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A-Level Physics Investigation:The Ski Jumper

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A-Level Physics Investigation: The Ski Jumper Aim To find out how the starting position of a ski jumper affects the horizontal distance travelled in the jump. We will model the jumper and the ski slope as a ball bearing and a curtain rail. We will not take air resistance, friction and other various type of energy lost into account. However in practical we have to keep in mind that they do exist and causes variation in our results. Factors which affects the range: Changing the vertical height of drop from the slope ('h') would vary the range. This is because according to the law of conservation of energy, it cannot be made or destroyed but transferred. To apply this law into this practical, we can say all of the GPE (Gravitational Potential Energy) is converted into KE (Kinetic Energy) assuming no energy is wasted. As a result, GPE is equal to KE. Hence if mass (kg) and acceleration (ms-2) due to gravity remains constant, varying the height (metres) would directly affect the velocity (ms-1). mgh = 1/2 mv2 So we are saying GPE lost causes a gain in KE. Ultimately, the greater the height dropped the greater the velocity it has when leaving the ramp and consequently greater the range. With this theory, we can confidently say that changing the gradient would not make a difference to the range if the height remains constant. ...read more.


First we have to set-up the apparatus as above. We will need to measure the height of the table from the ground and the height of the slope from the table. By adding the height of the slope from the table to the height of the table from the floor, we could find out the overall drop height mentioned earlier on. The value I obtained for the height of the table was 0.93m from our preliminary test. 2. After getting the apparatus ready, we will start the experiment right away. We will be dropping various heights on the slope, from 5cm to 40cm with 5cm intervals. To do this, we hold the ball according to the height on the rail and release it. It will then travel down and into the sand tray leaving a mark similar to half a sphere. I will be repeating each drop three times and then taking an average to ensure accuracy. 3. We will measure from the centre of the mark to the end of the sand tray closer to the edge of the table. By adding this value we obtain with 15cm, we will acquire the final value of the range. Experimental errors and Uncertainties There are superficial errors with the ruler I will be using. The edge of the ruler I will be using is not 0cm. The 0cm indictor is actually 0.3 cm from the edge. ...read more.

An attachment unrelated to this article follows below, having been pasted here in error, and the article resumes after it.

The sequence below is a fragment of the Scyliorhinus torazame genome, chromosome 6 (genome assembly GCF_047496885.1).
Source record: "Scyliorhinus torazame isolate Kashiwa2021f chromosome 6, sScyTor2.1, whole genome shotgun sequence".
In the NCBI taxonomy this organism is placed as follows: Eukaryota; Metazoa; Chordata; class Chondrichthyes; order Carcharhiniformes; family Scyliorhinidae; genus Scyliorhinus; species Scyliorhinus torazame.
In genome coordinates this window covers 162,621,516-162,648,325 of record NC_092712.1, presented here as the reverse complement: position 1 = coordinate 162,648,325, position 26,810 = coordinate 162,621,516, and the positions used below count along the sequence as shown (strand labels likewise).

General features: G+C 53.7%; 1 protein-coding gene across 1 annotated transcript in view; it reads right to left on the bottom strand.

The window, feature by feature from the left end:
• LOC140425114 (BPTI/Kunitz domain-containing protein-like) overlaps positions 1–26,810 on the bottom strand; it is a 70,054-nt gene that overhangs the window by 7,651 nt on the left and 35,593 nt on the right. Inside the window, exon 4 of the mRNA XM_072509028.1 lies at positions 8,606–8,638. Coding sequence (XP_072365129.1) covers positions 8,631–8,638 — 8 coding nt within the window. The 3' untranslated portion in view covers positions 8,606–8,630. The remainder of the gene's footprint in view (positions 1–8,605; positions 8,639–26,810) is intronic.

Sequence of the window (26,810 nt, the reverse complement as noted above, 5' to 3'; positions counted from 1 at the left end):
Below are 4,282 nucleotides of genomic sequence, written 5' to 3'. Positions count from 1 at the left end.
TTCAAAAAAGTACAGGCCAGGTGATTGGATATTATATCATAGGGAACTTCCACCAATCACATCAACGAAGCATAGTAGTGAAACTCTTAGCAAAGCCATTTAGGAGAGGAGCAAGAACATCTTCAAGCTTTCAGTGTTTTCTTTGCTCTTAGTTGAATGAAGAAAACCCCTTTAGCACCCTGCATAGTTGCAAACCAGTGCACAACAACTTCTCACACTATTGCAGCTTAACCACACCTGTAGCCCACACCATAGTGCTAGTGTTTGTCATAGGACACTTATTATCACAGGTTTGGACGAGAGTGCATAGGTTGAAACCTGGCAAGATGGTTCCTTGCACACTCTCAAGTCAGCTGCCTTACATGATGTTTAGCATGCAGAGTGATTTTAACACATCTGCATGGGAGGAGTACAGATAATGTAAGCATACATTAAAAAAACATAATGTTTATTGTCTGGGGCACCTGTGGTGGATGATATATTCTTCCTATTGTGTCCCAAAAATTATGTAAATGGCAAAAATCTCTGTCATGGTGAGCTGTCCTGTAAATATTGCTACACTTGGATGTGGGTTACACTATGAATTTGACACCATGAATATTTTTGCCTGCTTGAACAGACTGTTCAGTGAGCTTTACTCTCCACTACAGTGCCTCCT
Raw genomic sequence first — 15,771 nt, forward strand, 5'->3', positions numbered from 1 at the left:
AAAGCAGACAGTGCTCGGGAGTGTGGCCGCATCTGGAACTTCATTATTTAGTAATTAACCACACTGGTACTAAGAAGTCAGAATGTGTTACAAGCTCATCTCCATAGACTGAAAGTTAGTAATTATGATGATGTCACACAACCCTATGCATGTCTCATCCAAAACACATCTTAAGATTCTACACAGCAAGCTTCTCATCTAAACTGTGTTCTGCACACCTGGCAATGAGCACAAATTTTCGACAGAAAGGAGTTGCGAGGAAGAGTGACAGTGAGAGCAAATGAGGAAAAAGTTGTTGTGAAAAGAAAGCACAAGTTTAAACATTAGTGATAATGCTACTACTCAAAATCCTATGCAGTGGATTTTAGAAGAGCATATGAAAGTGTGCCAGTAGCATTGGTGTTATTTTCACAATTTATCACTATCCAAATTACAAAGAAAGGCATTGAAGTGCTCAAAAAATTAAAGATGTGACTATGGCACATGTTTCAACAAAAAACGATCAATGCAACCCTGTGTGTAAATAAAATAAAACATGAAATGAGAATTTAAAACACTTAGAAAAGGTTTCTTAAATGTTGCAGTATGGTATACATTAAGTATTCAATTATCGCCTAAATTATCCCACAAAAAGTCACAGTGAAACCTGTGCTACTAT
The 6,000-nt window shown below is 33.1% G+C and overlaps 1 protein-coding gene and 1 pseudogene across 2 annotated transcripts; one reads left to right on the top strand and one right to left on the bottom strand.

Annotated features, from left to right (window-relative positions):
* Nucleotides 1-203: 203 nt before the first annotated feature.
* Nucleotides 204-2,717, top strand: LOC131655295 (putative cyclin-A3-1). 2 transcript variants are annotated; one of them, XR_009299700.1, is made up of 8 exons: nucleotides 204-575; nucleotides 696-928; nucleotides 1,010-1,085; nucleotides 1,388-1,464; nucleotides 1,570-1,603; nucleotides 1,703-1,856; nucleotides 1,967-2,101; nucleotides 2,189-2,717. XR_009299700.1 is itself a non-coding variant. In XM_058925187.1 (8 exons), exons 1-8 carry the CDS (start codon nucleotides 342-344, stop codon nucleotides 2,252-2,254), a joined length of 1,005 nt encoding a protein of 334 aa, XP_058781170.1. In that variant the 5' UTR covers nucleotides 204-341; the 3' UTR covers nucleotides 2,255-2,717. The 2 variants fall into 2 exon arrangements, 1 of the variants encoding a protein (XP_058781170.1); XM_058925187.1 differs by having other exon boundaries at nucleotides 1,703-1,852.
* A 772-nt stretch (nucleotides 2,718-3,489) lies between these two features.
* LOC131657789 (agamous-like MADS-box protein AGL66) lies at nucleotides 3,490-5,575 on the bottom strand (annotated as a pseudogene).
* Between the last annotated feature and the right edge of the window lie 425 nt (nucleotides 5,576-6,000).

To resolve this problem, I have to check whether the sand tray is back into its position after impact. As a result, I decide to use carbon paper instead next time when recording the range. Also, when dropping the ball, it will not have been dropped from the exact point every time, as this is virtually impossible. To overcome this problem, some kind of release mechanism would ensure that the ball is dropped from the same point on the slope every time. All of these have virtually no effect on our result or conclusion at all. Instead there is something we could alter that would have assisted us in concluding the formula. For example, a working condition where air resistance is zero. In other words, working in a vacuum environment. As a result, the condition we are working in is more similar to the assumptions we have made using the formula. With common sense, we can expect this condition would yield a greater range. With no air resistance, I can say that our actual range would be greater because the velocity leaving the ramp is getting closer to the calculated value using the idea that potential gravitation energy lost is equal to the kinetic energy gain. Basically, more of the GPE is converted into kinetic energy. As a result when plotting graph2 again with the new conditions, we would expect a steeper gradient or a gradient that is nearly the same as the one we have calculated. Ultimately, it can give us stronger evidence that the formula is spot on, even though the degree accuracy we currently have is sufficient. ...read more.

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